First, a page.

Pretty much everybody has at least heard about Noah’s Ark and the great flood in the ancient world that destroyed all life except him and his family, plus the many pairs of every animal.
Skeptics of the Bible and Christianity typically dismiss the flood account in Genesis 7 as the product of a localized disaster in which a large area — but far from the entire globe, as scripture claims — was covered with water. Or they claim it’s just a myth, like those found in Greek and Roman mytholody.
But if that’s the case, Cold-Case Christianity’s J. Warner Wallace asks, why are there are ancient accounts all around the world of a catastrophic flood that covered the globe and only a select few humans and animals survived?
Thousands of churches and synagogues across the country have moved their regular services from meeting together in one facility to gathering “together” via Internet teleconferencing. It’s a suitable approach for coping with a temporary problem.
But what if the problem becomes more long-lasting, with official directives banning gatherings of 10 or more people continuing past the end of April and well into … well, who knows how long? That’s when things could get very complicated and when that happens, Congress almost always gets involved.
PJMedia Managing Editor Paula Bolyard has a thoughtful, accessible look at why the situation is a challenge for Bible-based congregations now and a warning of what could be coming down the road.
Among the most significant evidence from logic to support the credibility of the Gospels — Matthew, Mark, Luke and John — is the fact none of the original disciples ever disavowed their claims about Jesus’ life and miracles, including the Resurrection.
The absence of any such disavowal, either documented or merely rumored, is not prima facie proof, but it does provide a weighty addition to the case for the truth of the Bible.
Biola University Professor Sean McDowell looks in the following video at the biblical and secular evidence on the question, lays out the main points of debate and offers conclusions about the significance:
Capitol Hill work is often stressful and insecure because in great part so much of one’s ability to succeed depends on others, many of whom either see only their own interests or are actively working against yours.
So, consider what Paul the Apostle in his letter to the Philippians said in giving them — and us — some timely advice about what we focus our minds on. It probably sounds to many today like something Cervantes’ Don Quixote or Voltaire’s Dr. Pangloss would say.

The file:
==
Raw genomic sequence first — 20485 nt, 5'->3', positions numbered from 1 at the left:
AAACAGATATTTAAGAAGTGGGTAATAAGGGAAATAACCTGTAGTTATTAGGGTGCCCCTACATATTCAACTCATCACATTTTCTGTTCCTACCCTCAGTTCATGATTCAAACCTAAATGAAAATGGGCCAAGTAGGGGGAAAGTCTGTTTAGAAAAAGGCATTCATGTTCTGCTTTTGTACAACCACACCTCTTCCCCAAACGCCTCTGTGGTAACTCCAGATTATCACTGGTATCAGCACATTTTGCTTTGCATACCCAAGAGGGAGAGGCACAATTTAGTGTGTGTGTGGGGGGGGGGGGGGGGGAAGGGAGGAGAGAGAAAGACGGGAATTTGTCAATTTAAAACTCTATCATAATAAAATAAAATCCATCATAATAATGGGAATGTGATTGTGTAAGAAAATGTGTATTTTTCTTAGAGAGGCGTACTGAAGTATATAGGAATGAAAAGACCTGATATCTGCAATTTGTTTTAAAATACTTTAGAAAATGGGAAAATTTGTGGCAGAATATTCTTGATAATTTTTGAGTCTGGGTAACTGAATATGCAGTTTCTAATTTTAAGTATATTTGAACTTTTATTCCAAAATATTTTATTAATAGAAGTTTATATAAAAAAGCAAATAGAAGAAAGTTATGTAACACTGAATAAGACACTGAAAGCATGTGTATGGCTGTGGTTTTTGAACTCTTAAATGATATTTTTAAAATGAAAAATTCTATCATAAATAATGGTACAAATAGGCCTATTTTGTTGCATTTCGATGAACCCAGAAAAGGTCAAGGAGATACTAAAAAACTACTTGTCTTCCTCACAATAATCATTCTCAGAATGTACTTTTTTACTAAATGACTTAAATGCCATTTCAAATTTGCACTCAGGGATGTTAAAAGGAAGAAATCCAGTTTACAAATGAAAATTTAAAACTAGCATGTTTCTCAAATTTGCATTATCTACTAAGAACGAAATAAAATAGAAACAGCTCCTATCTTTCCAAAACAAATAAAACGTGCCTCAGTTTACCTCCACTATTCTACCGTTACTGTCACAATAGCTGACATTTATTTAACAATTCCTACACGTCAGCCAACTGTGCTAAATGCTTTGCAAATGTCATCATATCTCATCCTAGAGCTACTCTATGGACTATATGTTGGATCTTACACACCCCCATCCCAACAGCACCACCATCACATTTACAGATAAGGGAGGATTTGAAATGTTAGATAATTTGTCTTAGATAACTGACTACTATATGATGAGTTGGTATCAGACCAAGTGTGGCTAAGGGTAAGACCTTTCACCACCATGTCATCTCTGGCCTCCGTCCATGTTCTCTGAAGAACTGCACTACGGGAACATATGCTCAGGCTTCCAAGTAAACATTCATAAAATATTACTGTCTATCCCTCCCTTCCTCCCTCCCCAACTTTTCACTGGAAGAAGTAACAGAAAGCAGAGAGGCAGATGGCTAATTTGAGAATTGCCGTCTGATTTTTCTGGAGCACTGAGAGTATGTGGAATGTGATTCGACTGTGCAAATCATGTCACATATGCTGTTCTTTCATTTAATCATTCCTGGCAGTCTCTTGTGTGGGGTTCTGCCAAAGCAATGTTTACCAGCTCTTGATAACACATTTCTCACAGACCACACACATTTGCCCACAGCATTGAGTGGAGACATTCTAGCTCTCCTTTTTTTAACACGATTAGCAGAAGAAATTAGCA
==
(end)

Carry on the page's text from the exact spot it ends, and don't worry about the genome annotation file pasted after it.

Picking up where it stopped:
If you’ve ever been involved in a debate on campus or in a typical Washington discussion group about religion, odds are good you’ve heard somebody claim the following:
“You can’t trust the Bible because Jesus was a man who was a great teacher but still no more than a man, and besides, in the decades after his death, his followers invented Christianity by embellishing his words and actions to turn him into this mythical God-man figure.”
It may sound sophisticated and smart, but the reality, as NBC “Dateline” cold-case detective J. Warner Wallace explains in the following video, is the Gospels are solid and credible testimony that you could stake your life on in court:
It’s not a new problem, this question about all the people on earth and down through the centuries since Jesus — before He was crucified dead, buried and then resurrected on the third day — told everybody who would listen that He is the only way to eternal salvation.
Well, what about all those millions of men and women who never got the word about Jesus? How many millions of people died before the Christian church began sending missionaries carrying the Gospel of Jesus Christ around the world?
There have been a variety of possible answers to this problem. Some have argued that such people didn’t hear about Jesus because God chose for them not to hear about Him. This video from Reasonable Faith offers another take:
Are You Following HillFaith? Think Of What You Are Missing!
Even Bible critic Bart Ehrman doesn’t agree with himself
One of the most frequently heard objections to Christianity is the claim that the Bible is full of errors and contradictions because it was copied and re-copied countless times, making it inevitable that variations in text and meaning would creep into it.
The critics are both right and, profoundly more importantly, wrong, as Dr. Frank Turek — co-author with Dr. Norman Geisler of “I Don’t Have Enough Faith To Be An Atheist” — explains in his answers to questions put to him by a student during a 2016 presentation at Southern Methodist University (SMU).
This video is especially important because Turek also provides “the rest of the story” about famous biblical critic Bart Ehrman, author of the best-seller, “Misquoting Jesus.” Turns out that Ehrman, brilliant though he is, doesn’t agree with himself!